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 Mike Connell
“The Allianz Risk Barometer 2020 highlights that cyber risk and climate change are two significant challenges that companies need to watch closely in the new decade,” Joachim Müller, CEO of Allianz Global Corporate & Specialty, said in a news release.

Cyber threats are one of the most significant challenges companies need to pay attention to in 2020. And while “business” is the focus of the report referenced above, cybersecurity in general and, more specifically, cyber awareness and education, is paramount across the board. Not just for businesses, but for all levels of government, and in our personal lives as well.

This isn’t meant to scare you. This isn’t fear mongering. It’s a much-needed reminder that as we strive to make our lives easier and more efficient… As we increasingly become more connected, we open ourselves up to more risk. You can’t have one without the other. That doesn’t have to be scary. You just need to be aware and protect accordingly.

Cybersecurity: Fact vs. Fiction

Still, there is a blurry line between what is real and fictional when it comes to cybersecurity. Many of us assume that we wouldn’t be the target, and the implications of a cyber “attack” can be difficult to contextualize.

As an interesting aside, we spoke to former cyber security executive, now best-selling author, Matthew Mather about the realities of cyber crime, and how they informed his fiction.

Mr. Mather wrote a fictional thriller called CyberStorm, a techno-thriller set in present-day New York City that explores what could happen when critical infrastructure becomes the target of terrorists.

“I wrote CyberStorm seven years ago,” Mather says. “I was working with Fortune 500 companies in the US, and being asked to talk to them about information security. There was a big disconnect between information security and the general public,” he explains, indicating that the motivation for the book was to illustrate what would happen if someone attacks critical infrastructure.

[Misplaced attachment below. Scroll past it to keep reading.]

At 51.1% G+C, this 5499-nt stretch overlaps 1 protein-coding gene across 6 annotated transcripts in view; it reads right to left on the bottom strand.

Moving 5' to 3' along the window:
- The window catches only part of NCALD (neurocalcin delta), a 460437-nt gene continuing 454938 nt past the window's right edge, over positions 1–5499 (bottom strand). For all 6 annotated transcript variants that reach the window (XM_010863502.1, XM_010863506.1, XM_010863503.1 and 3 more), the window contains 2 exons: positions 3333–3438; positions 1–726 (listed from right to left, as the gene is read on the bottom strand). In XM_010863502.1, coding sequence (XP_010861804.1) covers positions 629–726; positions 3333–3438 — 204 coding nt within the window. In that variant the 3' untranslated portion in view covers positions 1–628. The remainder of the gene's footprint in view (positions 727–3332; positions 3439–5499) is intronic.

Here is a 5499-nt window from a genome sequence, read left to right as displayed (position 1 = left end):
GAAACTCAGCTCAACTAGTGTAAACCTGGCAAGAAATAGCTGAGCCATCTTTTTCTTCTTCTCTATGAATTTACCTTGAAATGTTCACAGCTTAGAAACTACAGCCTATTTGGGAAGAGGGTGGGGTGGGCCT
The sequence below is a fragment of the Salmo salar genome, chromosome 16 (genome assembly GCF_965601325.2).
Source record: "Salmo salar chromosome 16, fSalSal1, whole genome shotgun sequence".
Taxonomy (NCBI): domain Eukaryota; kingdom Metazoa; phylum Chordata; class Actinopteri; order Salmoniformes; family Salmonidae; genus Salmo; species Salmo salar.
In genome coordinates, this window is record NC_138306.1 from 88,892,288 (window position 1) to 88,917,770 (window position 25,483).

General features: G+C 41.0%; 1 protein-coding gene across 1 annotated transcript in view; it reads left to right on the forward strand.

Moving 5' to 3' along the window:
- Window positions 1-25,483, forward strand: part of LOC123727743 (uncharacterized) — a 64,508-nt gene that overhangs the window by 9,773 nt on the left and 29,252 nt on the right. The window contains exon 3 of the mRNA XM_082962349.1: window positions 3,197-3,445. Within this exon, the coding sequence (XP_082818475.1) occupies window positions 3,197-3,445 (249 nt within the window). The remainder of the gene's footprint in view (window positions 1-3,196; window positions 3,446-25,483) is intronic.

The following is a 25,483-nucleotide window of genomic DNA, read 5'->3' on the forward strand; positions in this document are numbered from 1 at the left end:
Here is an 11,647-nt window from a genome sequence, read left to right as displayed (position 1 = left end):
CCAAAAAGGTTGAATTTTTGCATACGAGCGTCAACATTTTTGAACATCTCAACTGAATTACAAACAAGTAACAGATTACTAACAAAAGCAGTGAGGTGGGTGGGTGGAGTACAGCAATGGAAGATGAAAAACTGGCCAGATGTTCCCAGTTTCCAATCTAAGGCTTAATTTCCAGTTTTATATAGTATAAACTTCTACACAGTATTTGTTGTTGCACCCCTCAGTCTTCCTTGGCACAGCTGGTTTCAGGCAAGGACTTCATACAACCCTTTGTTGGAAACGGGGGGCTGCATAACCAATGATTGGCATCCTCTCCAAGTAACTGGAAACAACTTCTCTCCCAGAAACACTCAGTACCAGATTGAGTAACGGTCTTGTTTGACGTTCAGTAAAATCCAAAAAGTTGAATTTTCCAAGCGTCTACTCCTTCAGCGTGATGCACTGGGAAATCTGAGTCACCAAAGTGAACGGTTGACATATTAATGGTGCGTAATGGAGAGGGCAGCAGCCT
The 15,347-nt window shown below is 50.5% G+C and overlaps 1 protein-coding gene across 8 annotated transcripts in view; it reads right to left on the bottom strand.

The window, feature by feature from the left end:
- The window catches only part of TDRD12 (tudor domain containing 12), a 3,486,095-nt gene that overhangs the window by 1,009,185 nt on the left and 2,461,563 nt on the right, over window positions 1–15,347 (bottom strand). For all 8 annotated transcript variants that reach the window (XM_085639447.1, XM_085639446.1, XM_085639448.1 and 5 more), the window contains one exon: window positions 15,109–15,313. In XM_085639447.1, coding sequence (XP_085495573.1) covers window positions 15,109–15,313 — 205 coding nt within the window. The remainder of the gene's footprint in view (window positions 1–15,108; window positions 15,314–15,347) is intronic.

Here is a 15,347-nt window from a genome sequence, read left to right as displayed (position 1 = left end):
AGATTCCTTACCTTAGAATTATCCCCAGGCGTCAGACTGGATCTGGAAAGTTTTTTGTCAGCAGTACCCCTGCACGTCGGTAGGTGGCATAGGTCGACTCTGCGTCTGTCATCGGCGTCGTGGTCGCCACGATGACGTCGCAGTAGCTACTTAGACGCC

“Awareness around that critical infrastructure has improved [since then],” he acknowledges, “however a lot of those vulnerabilities still exist.”

While improvements have been made, he explains, the “attack vectors” have changed. “It’s not like hackers are sitting in a room by themselves. They’ve become more professional,” he says, pointing to the rise of the ransomware business model (we explain more about ransomware further along in the article).

The problem? “Consumers want everything to be ‘open,’ but they also want it to be super secure. If you want to be able to access something anywhere anytime, that makes it very hard to make it invulnerable to hackers.”

Mr. Mather is hard at work on a sequel to CyberStorm, moving from a more traditional understanding of cybersecurity, to the idea of “how dependent terrestrial infrastructure is on space-based assets and what happens if they get destroyed. What happens if you knocked all the satellites out of orbit?”

Cybersecurity Everyday

Back to reality, we have some good news: Awareness IS growing, thanks in large part to initiatives like National Cybersecurity Awareness Month. But while businesses know that cybersecurity is important, and they know they SHOULD be paying attention to it and building a plan, we thought it would be helpful to identify the different types of breaches businesses of all sizes can and should be watching out for.

A recent research report from AT&T Cybersecurity (“Confidence: the perception and reality of cybersecurity threats”) breaks down various threats and potential breach concerns across a number of different industries.

Overall, these are the biggest perceived risks/concerns internally: (Source: AT&T Cybersecurity)

The “Winner”: Phishing

Phishing emails are often the vehicle for a malicious payload, or to “social engineer the recipient by gaining their trust or scaring them by posing as an authority to get them to make payments—as we often see in business email compromise (BEC) attacks,” (“Confidence: the perception and reality of cybersecurity threats”).